New York has become the centre of America’s coronavirus outbreak with confirmed cases soaring and a major shortage of hospital beds expected, triggering alarm in the White House.

More than 30,000 people in New York state have tested positive for the virus, accounting for half of all known cases in America and around 5pc of the worldwide total.

The number has doubled since the weekend, partly thanks to increased testing, raising concerns that the state’s hospitals are ill-prepared as they brace for further rises. Projections suggest 140,000 hospital beds will be needed to cope with the surge in patients, but just 53,000 are in place. The state is also looking to triple its number of ventilators.

Andrew Cuomo, the New York governor whose daily press conferences are being carried on US-wide television news channels, spelled out the stark statistics yesterday.

“Now is the time to be aggressive and do things you’ve never done before,” he said, warning that hotels, dormitories and former nursing homes may be used for extra hospital beds.

Mr Cuomo, a Democrat, said he thought the number of foreign travellers New York attracts and the closeness with which people live in the city helped explain why the state had far more cases than others in America.

But he also offered a note of optimism. “Our closeness makes us vulnerable… But it’s true that your greatest weakness is also your greatest strength,” Mr Cuomo said.

New York City accounts for around 18,000 of the state’s coronavirus cases. Yesterday, whole swathes of ‘the city that never sleeps’ had fallen quiet.

In Times Square the lights were blazing, but people were scarce. Ferries that normally shuttle crowds of commuters and tourists around the city of 8.4 million were like ghost ships.

The spike in New York has alarmed Donald Trump’s coronavirus taskforce, which late on Tuesday announced that anyone leaving the city must self-quarantine for 14 days.

In Washington, there was a breakthrough on Capitol Hill as senators from both parties announced a deal had been struck on a $2trn (€1.8trn) stimulus package.

The legislation amounts to the largest emergency economic bill in US history and is expected to be approved rapidly by both the Senate and the House of Representatives. It includes unprecedented direct payments to Americans, with $1,200 being given to most adults and an extra $500 for each child in a household.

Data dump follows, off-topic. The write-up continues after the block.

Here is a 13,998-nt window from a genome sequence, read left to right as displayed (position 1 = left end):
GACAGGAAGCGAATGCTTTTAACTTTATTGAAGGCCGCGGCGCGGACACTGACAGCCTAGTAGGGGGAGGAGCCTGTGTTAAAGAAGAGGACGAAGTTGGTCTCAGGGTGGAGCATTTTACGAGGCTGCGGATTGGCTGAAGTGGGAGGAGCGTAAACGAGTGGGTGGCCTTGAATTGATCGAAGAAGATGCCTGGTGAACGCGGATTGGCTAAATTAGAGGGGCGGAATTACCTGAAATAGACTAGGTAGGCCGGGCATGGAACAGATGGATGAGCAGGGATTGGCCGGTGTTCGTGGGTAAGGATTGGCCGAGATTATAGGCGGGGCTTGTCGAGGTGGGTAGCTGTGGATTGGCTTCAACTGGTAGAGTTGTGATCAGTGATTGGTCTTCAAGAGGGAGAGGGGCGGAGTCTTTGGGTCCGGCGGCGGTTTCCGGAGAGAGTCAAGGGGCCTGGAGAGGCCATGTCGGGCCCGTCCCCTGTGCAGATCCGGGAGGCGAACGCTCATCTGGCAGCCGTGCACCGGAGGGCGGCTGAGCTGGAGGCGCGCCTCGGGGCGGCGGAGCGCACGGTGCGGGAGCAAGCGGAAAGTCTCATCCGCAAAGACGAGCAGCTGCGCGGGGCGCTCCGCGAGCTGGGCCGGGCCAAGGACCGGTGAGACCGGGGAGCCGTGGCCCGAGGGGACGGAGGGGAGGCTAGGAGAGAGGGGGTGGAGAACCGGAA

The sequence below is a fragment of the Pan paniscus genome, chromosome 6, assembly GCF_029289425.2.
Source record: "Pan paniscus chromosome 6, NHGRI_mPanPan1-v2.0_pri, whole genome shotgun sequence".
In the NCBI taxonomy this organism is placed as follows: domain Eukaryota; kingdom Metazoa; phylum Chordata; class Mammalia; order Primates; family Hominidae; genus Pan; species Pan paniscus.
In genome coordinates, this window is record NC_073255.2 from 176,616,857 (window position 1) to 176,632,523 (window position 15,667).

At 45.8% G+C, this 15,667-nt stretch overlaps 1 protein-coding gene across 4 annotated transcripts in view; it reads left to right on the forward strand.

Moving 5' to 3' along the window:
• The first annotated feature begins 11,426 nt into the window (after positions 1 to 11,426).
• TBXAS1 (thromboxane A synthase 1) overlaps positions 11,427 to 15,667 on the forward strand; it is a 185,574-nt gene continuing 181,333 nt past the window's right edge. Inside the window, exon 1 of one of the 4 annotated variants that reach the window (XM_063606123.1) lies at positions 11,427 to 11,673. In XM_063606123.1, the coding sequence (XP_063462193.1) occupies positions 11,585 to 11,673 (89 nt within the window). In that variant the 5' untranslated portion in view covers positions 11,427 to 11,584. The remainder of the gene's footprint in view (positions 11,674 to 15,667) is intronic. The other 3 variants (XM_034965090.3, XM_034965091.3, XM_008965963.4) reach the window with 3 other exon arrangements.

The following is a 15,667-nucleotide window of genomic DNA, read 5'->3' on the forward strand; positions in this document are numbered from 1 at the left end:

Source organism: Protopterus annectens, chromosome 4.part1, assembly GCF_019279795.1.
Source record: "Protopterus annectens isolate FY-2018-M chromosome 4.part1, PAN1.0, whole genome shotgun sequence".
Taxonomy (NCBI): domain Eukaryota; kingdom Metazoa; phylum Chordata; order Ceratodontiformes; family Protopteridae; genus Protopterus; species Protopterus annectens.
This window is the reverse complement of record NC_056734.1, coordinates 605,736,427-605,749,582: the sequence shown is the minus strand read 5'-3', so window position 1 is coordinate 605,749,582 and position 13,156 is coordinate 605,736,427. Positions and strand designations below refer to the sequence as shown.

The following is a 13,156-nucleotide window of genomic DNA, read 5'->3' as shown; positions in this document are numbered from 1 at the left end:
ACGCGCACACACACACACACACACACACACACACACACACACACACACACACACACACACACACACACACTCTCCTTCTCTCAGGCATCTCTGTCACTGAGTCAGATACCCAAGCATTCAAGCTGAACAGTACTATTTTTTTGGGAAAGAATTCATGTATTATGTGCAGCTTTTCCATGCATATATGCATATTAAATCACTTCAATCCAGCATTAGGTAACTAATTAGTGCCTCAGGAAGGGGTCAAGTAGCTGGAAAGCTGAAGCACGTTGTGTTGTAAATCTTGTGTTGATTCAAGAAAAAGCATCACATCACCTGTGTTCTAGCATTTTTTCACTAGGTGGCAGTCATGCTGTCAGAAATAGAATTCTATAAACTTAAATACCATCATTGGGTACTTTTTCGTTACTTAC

There will be $600 more a week in unemployment benefits for up to four months – a change the Democrats, who have held up votes on the legislation, were seeking.

Mitch McConnell, the most senior Republican in the Senate, said: “At last, we have a deal. This is a wartime level of investment into our nation.”

Meanwhile, the German health minister yesterday called for a plan to be agreed by Easter on how to lift the coronavirus lockdown and return to normality.

“We have to deal with the questions of what we are doing here, what all this is doing to us as a society and, above all, how do we get out of it,” Jens Spahn told ‘Die Zeit’ newspaper. “I want to be able to give a good answer by Easter.”

The 39-year-old, who has been in charge of Germany’s reaction to coronavirus, said he was “irritated by the insistence of those who call for tougher measures”.

Instead, he suggested Germany starts to plan “an overall concept for the way out of the crisis” that would see restrictions lifted.

“We are working intensively on this,” he said. “How can we protect the elderly, the chronically ill, when public life is starting up again?”

One possibility was to lift restrictions for short periods and reimpose them at intervals to control the spread of the virus, he said.

“I think of accelerating and braking, of a careful balance between personal responsibility and state control.

“The virus is here and it will stay. Perhaps we have to be prepared for certain restrictions over and over again for weeks.” (© Daily Telegraph, London)

Telegraph.co.uk



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